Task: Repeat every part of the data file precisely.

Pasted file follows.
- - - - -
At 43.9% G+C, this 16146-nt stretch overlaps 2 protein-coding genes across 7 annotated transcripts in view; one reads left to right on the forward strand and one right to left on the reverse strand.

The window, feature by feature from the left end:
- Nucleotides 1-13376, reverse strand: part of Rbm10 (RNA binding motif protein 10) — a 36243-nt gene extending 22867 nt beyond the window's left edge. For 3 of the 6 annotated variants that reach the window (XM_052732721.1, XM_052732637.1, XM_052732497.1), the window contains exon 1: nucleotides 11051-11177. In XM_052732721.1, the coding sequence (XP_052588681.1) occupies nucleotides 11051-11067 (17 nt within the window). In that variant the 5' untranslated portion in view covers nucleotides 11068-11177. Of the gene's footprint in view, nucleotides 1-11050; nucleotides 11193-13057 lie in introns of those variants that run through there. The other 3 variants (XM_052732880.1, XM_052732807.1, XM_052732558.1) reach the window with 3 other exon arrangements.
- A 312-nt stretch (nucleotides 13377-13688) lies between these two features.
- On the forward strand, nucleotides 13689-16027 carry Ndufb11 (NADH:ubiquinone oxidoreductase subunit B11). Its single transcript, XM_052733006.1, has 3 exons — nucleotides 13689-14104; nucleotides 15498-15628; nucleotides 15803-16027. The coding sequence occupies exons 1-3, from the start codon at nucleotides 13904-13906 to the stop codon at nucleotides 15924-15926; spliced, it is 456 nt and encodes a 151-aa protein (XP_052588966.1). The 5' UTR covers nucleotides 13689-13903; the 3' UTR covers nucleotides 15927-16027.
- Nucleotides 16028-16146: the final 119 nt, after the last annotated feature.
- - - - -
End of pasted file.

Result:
At 43.9% G+C, this 16146-nt stretch overlaps 2 protein-coding genes across 7 annotated transcripts in view; one reads left to right on the forward strand and one right to left on the reverse strand.

The window, feature by feature from the left end:
- Nucleotides 1-13376, reverse strand: part of Rbm10 (RNA binding motif protein 10) — a 36243-nt gene extending 22867 nt beyond the window's left edge. For 3 of the 6 annotated variants that reach the window (XM_052732721.1, XM_052732637.1, XM_052732497.1), the window contains exon 1: nucleotides 11051-11177. In XM_052732721.1, the coding sequence (XP_052588681.1) occupies nucleotides 11051-11067 (17 nt within the window). In that variant the 5' untranslated portion in view covers nucleotides 11068-11177. Of the gene's footprint in view, nucleotides 1-11050; nucleotides 11193-13057 lie in introns of those variants that run through there. The other 3 variants (XM_052732880.1, XM_052732807.1, XM_052732558.1) reach the window with 3 other exon arrangements.
- A 312-nt stretch (nucleotides 13377-13688) lies between these two features.
- On the forward strand, nucleotides 13689-16027 carry Ndufb11 (NADH:ubiquinone oxidoreductase subunit B11). Its single transcript, XM_052733006.1, has 3 exons — nucleotides 13689-14104; nucleotides 15498-15628; nucleotides 15803-16027. The coding sequence occupies exons 1-3, from the start codon at nucleotides 13904-13906 to the stop codon at nucleotides 15924-15926; spliced, it is 456 nt and encodes a 151-aa protein (XP_052588966.1). The 5' UTR covers nucleotides 13689-13903; the 3' UTR covers nucleotides 15927-16027.
- Nucleotides 16028-16146: the final 119 nt, after the last annotated feature.